There are levels to this game! Most people start car projects because they finally bought their favorite cars, others just want to wrench on their vehicles, but the elite ones get into it to be the best. Joel Grannas of Grannas Racing bought this Supra for one reason and one reason only: to become the world’s quickest H-pattern car. With the record previously held by Boostin Performance’s Red Demon, Joel knew he had extremely large shoes to fill. Since smooth seas never made skilled sailors, the Red Demon was the tsunami that Joel had to go through in order to become the most skilled H-pattern captain.
Text by Bassem Girgis // Photos by Dustin Perone – StatusFaction
DSPORT Issue #234
Joel Grannas was no stranger to the Toyota Supra. After racing one for nine years, he was looking to build a new Supra. “I was specifically looking for a hardtop shell to turn into a racecar,” said Joel Grannas. With this being a purpose build, Joel needed the rigidity and lighter construction that the hardtop version provides. After some searching around, Joel found this car in Buffalo, NY as a bare shell. “The car was in multiple pieces, I basically bought a car that was in boxes,” said Joel. While most people would be discouraged when buying a car in boxes, this was exactly what Joel wanted. “It was cheap, bare bones, already torn apart, and a low-cost investment – the perfect car to turn into a race car.”
The car was being built as a record chaser. For many years, Joel chased the six-speed record in his previous Supra. It was a street car with a synchro V160 transmission. With the previous setup, Joel ran 8.17-seconds at 186 mph. “I always said to watch out if I ever build a real race car,” said Joel. The initial goal was to get the rear-wheel drive H-pattern record, then go for the bigger record. The end goal would be the world’s quickest H-pattern car, period. At the time, the record was being held by the Red Demon owned and raced by Boostin Performance, which had run 7.04-seconds in the quarter-mile. To accomplish the first goal, Joel would have to run 7-seconds, which would open up the way to the bigger and better record where he would run in the 6-seconds.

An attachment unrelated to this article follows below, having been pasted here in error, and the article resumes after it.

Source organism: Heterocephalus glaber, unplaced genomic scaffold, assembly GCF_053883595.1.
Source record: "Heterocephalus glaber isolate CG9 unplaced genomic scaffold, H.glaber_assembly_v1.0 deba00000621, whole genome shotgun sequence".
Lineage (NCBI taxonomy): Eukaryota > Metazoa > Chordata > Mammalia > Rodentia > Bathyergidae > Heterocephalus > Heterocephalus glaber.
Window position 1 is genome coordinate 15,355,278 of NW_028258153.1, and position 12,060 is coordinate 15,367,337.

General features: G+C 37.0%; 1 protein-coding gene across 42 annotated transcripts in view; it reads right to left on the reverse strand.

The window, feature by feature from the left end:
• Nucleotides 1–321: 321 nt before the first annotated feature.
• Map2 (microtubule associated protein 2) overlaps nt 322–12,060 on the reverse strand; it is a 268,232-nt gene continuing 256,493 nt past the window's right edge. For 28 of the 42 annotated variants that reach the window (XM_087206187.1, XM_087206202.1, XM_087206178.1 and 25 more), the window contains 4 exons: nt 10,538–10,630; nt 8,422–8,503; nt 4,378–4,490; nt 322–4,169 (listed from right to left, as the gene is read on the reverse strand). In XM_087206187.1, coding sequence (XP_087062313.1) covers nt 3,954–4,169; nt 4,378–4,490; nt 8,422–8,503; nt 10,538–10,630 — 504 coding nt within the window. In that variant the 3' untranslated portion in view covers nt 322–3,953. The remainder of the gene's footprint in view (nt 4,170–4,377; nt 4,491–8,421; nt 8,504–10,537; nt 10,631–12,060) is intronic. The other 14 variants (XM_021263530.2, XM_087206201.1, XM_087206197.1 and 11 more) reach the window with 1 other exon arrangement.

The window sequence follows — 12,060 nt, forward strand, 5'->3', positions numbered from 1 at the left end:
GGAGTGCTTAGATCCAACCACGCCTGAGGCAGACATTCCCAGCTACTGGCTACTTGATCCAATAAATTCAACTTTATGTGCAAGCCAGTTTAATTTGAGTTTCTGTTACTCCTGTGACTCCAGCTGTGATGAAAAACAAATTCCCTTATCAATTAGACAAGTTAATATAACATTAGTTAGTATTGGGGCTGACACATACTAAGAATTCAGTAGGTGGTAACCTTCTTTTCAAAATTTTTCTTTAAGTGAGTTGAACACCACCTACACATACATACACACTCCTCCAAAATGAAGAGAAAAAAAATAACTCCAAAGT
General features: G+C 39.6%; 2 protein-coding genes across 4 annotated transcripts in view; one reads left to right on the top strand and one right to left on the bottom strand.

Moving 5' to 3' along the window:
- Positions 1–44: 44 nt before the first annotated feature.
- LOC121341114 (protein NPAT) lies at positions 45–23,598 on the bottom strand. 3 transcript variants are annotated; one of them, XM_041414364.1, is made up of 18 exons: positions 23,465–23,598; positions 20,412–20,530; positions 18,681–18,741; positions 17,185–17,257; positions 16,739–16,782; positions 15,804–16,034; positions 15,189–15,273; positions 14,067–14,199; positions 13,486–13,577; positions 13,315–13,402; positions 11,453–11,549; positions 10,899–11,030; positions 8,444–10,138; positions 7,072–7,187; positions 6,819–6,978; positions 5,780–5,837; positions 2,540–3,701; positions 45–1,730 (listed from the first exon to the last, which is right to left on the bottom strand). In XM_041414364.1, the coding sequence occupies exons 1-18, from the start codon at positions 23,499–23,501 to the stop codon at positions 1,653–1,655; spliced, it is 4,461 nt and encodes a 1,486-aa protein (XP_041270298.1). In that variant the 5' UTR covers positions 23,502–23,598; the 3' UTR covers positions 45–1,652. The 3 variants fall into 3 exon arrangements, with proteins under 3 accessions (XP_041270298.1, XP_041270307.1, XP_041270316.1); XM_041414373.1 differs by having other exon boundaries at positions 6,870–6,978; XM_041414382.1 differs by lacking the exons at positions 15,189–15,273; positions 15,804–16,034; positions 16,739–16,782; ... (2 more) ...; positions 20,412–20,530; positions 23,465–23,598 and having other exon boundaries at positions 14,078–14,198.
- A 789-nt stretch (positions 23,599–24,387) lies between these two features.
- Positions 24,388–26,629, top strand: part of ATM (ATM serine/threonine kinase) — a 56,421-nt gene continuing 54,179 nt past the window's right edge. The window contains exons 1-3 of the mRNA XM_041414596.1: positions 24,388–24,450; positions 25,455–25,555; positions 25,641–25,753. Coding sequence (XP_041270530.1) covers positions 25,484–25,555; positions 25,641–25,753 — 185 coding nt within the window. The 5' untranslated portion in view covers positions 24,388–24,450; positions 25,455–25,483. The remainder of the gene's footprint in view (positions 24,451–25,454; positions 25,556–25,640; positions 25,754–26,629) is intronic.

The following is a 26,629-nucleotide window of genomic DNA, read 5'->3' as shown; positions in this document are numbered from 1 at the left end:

With a Bullet Billet wet block as the foundation, the final displacement came to 3,137cc. A Precision Turbo Promod 102mm turbo equipped the billet engine. The significant amount of air charge increase is matched in fuel by a custom Waterman fuel pump feeding Fuel Injector Clinic 2,150cc injectors and 550-pound billet atomizers with M1 Methanol. When running at 70 psi of boost, Grannas Racing’s Supra delivered 2,100whp and 1,400 lb-ft of torque. A huge part of Joel’s success is the quality parts that he builds through Grannas Racing. He equipped his Supra with his GR1000F transmission kit, his ultimate IRS rear subframe, as well as his ultimate IRS lower control arms and anti-roll bars. “I used to catch so much flack when I first developed the T56 kit,” said Joel. “People said, ‘why are you going to put a Chevy transmission in a Supra?’ Now, it’s common to see my kits in numerous import chassis. I’m glad I stuck with it and built up Grannas Racing to the level it is now.” With this combination, it was time Joel Grannas put the Supra to the test to see how close he was to his initial and main goals.